More than three decades ago, in 1977, 24 year-old Jonathon Cope’s* mother made a decision to save that would provide financial security for her son many years after she passed away.
Research has shown that as many as 94% of South Africans do not have sufficient retirement savings or provisions to enjoy retirement, let alone a comfortable retirement. As a result, they need to continue working in their retirement years, or depend on their family to support them.
The lack of a savings culture in South Africa means that people will enter retirement without having saved enough, compounded by the fact that they retire too early. Most pensioners underestimate the costs of retirement, particularly medical expenses.
Jonathon Cope’s mother understood the need to plan ahead for the future and save for her son. She had heard of investing as a form of saving and so decided to contact a financial advisor.
With the assistance of Liberty financial adviser, Ebrahim Talia, she took out a Retirement Annuity for her son which would mature when he turned 55. She paid the monthly premium of R125 until her death some years later, at which time Jonathon took over the payments. With no built in escalation, the premium remained at R125 per month for the next 31 years. By the time the policy matured, Jonathon and his mother had, in total, contributed R46 500 towards the policy.
In 2008, at the age of 55, Jonathon was paid out R1 545 736 – more than 33 times the amount he had contributed over the years. Of this, he could take out one third (R515 245) as a lump sum, and was taxed R38 744 on that amount, leaving him with R476 501 – a tenfold increase on the amount he had invested in total. In addition, he still had over R1 million left, which by law had to be used to buy an annuity.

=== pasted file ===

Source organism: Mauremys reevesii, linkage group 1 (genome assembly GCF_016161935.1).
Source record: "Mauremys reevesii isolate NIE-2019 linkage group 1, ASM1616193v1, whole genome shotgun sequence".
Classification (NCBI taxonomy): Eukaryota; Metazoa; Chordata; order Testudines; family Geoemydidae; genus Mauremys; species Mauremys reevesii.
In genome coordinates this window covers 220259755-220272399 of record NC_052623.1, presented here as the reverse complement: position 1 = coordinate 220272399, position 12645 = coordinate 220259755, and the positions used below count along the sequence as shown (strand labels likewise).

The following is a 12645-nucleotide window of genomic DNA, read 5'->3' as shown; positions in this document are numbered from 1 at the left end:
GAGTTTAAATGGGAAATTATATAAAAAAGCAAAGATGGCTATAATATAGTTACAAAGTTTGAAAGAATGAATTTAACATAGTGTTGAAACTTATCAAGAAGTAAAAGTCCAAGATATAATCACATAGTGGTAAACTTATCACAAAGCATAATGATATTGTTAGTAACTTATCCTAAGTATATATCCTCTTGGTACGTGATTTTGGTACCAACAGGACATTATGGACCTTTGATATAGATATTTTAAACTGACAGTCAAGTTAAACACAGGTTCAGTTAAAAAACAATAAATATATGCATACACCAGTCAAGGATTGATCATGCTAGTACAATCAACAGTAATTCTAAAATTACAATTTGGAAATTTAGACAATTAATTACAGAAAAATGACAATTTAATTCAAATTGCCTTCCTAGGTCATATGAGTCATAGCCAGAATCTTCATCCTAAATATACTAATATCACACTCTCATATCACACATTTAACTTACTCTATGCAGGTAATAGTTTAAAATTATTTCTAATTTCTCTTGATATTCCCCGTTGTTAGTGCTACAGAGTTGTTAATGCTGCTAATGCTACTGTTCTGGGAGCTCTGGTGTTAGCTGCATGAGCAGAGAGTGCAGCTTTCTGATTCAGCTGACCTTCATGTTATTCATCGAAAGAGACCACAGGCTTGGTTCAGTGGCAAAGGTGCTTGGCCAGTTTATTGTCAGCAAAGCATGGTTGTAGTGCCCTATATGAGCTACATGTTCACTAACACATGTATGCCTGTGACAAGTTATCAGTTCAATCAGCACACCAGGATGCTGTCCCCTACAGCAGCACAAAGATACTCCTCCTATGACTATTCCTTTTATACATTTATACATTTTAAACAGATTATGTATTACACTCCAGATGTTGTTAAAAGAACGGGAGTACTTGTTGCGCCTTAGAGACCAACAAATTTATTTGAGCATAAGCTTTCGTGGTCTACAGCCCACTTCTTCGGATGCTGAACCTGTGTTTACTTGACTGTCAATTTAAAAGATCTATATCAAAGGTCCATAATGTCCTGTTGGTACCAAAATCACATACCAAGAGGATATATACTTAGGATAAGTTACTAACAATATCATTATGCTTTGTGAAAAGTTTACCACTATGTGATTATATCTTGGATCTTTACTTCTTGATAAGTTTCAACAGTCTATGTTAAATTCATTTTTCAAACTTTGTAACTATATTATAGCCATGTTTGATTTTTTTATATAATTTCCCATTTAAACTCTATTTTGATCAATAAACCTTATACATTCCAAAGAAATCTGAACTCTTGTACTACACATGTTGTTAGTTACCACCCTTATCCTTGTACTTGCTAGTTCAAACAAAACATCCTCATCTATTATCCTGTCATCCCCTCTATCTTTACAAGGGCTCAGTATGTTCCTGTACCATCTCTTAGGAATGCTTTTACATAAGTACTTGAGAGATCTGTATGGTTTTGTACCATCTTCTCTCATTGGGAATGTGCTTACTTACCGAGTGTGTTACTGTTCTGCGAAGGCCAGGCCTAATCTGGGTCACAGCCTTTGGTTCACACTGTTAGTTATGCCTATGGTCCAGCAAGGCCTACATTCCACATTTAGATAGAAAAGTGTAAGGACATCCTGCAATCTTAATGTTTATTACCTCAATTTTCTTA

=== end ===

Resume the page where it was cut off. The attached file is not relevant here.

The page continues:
How much do you need to retire comfortably
“The rule of thumb is that you need about 15 times your annual salary at retirement to receive a pension of 80 percent of your salary that should, after inflation, maintain your standard of living after retirement,” says, Finacial Advisor Talia.
Having just bought a house, Jonathon put the money into his bond, safe in the knowledge that he still has the annuity to preserve his remaining capital and look after his wife should anything unforeseen happen to him.
Talia notes that the moral of the story is to save for your future when you are young and then to ensure that you continue to pay your premiums throughout the life of your policy. “Jonathon is an accountant by trade and he disciplined himself to pay the RA premiums every year. He should thank his mother for making a hugely valuable investment on his behalf while he was still young.”
While Jonathon was fortunate that his money performed particularly well over the 31 years that it was invested, Ebrahim advises anyone with an RA policy to review their policy regularly to stay abreast of inflation, and to increase their premiums annually wherever possible. Also ensure that you are aware of the costs of your actions, he adds: “Be careful of transferring your policies from one company to another for what seem like better returns as you can lose as much as 20% of the value of your investment in penalties. Always check what the costs are of making a change, before you actually go ahead.”
TIP: Don't think that you will spend less money when you are retired than you do now. Research has shown that people spend just as much money after retirement as they do before retirement. This means that your savings and investment goals for retirement should provide earnings that match your current income.
*not his real name